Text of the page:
Dakota state traveled to Rapid City to visit another SDIC conference favorite - South Dakota Tech. Down 21-10 in the third quarter, the Trojans trimmed the Hardrockers' lead to four points (21-17) after a 26-yard touchdown pass from Terry Kasperbauer to Robinson just before the period ended.
The final score of the game came for the Trojans with 9:54 remaining in the fourth quarter when Jeff Rodman led a drive, which took up about five minutes of the fourth quarter. The Trojans won in a nail-biter over South Dakota Tech by the score of 23-21, putting DSC in the driver's seat for the SDIC championship.
DSC destroyed their long-time rival, the Tigers of Dakota Wesleyan University by the score of 44-14 in Mitchell. The victory gave the Trojans a 4-0 SDIC conference record.
Against non-loop foe and Swisher's alma mater Northern State at the Trojan Field, the Trojans raced to a 27-0 lead early in the third quarter. The Wolves stormed back and scored 28 unanswered points to defeat DSC by the score of 28-27. (The next three years, though, Swisher's Trojans went 3-0 vs. the Wolves.)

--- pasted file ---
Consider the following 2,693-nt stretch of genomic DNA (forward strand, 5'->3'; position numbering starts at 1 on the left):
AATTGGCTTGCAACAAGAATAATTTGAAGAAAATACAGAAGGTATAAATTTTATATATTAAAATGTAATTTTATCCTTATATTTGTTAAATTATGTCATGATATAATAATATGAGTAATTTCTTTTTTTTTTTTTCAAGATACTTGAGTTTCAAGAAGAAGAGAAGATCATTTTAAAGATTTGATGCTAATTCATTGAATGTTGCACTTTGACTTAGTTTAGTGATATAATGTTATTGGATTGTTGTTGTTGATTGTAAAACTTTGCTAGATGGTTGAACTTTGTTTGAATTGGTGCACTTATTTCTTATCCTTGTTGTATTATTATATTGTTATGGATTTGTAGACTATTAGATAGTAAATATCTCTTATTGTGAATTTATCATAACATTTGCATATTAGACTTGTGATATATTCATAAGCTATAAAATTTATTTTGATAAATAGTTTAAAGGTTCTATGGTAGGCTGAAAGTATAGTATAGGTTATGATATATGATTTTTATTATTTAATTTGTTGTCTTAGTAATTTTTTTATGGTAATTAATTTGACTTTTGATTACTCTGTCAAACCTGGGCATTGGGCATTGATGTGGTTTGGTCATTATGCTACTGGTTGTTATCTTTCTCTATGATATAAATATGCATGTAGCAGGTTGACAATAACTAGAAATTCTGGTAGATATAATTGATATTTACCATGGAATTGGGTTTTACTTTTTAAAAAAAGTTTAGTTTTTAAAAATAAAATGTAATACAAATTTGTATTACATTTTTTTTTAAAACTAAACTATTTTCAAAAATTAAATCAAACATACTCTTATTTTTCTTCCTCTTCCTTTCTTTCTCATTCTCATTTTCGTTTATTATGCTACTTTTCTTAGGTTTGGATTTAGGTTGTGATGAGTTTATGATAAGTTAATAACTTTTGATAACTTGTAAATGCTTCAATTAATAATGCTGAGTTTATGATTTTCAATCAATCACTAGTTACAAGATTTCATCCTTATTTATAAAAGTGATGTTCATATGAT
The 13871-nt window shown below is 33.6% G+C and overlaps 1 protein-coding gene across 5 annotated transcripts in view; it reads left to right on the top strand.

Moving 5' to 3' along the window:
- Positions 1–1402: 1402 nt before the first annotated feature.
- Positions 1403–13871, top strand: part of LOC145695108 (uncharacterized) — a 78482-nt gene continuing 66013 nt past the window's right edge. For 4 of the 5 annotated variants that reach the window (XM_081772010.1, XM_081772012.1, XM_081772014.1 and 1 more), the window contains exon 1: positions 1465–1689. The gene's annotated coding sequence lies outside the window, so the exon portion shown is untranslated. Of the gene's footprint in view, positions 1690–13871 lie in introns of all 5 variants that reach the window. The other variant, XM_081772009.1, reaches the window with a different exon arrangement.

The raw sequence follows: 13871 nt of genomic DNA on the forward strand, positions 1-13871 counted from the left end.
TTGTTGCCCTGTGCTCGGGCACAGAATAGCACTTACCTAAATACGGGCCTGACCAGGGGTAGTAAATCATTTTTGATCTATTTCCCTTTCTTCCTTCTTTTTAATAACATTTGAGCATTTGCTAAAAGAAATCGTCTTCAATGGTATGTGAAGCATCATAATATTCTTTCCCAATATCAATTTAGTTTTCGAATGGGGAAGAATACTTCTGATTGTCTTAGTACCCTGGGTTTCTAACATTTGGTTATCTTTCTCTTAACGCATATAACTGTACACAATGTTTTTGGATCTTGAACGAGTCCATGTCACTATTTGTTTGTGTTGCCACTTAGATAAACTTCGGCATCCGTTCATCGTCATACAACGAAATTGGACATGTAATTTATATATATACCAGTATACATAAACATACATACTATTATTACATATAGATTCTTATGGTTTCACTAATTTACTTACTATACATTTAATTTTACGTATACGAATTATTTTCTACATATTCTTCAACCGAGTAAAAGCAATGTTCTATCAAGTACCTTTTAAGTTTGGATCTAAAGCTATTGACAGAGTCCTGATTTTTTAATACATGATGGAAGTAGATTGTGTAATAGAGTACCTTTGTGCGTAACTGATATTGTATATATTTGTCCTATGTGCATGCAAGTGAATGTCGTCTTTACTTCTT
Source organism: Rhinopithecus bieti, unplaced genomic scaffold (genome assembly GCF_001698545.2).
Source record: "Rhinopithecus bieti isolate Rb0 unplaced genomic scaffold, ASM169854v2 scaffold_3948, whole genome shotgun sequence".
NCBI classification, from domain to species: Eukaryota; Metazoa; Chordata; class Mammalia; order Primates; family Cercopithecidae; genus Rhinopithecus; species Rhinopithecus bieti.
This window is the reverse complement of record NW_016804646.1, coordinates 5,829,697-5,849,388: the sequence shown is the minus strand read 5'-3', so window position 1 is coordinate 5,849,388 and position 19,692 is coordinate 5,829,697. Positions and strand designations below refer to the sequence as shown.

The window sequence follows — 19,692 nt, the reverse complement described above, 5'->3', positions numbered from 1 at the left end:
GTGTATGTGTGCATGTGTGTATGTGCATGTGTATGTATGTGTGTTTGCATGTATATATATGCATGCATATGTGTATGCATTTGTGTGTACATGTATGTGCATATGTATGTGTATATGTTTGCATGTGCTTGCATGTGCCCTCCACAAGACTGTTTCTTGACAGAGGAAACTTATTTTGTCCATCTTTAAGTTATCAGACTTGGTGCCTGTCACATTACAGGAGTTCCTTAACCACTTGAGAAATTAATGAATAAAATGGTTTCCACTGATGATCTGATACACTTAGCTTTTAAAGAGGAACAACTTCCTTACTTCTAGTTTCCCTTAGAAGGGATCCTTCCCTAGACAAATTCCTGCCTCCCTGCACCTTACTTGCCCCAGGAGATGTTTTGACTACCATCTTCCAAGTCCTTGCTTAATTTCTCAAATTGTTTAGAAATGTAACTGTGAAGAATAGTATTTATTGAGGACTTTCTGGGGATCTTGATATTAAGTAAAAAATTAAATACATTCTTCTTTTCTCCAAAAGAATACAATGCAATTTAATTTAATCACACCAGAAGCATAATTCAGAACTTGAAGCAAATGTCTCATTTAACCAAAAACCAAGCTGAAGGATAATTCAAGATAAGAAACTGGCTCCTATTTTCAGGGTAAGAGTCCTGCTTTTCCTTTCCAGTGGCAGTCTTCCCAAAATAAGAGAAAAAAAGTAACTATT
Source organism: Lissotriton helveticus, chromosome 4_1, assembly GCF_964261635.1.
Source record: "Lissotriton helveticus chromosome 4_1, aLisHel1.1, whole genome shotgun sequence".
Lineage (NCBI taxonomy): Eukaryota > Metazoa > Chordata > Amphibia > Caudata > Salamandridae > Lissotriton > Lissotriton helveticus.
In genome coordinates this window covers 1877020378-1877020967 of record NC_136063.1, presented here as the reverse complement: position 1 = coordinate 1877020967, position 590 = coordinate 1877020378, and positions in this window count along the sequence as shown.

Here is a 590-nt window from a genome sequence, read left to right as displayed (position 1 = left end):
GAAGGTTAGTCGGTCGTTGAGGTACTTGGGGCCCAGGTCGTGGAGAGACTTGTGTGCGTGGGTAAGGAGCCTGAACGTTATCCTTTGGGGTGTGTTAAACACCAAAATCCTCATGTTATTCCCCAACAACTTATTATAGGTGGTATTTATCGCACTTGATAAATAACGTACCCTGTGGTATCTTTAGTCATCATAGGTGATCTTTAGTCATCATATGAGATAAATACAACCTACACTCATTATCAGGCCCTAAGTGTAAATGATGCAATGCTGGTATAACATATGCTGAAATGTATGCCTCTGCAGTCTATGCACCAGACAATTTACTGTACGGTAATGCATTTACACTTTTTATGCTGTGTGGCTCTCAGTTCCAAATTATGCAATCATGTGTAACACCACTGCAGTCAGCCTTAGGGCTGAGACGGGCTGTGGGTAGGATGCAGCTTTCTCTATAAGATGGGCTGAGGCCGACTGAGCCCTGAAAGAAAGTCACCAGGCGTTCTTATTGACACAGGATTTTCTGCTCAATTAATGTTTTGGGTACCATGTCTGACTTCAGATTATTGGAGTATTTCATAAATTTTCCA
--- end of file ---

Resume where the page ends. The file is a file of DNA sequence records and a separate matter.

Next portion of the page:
DSC clashed with Black Hills State in the SDIC title-clinching game. Dakota State put on an offensive show against the Yellow Jackets, winning 52-34 to earn DSC's first-ever SDIC football conference title in school history. The Trojans gained a school record 566 yards of total offense in the game. In that game, a trio of future DSU Hall of Famers - Robinson, Kasperbauer and Blanks - took charge.
Kasperbauer quarterbacked the game, contributing an 18-for-28 passing game, which amassed 381 yards. Blanks caught five of Kasperbauer's completions for 149 yards including a 60-yard touchdown bomb near the end of the contest. Robinson rushed 16 times for 133 yards.
DSC finished the 1973 season with a 25-15 victory over Concordia (Minn.) of St. Paul, a game which saw Robinson rush into the DSU record book. He carried the ball 21 times for 144 yards, giving him 1,018 yards rushing for the season. It also was the first time a Trojan running back had eclipsed the 1,000-yards mark in a single season (5.3 yards per carry in 192 rushing attempts).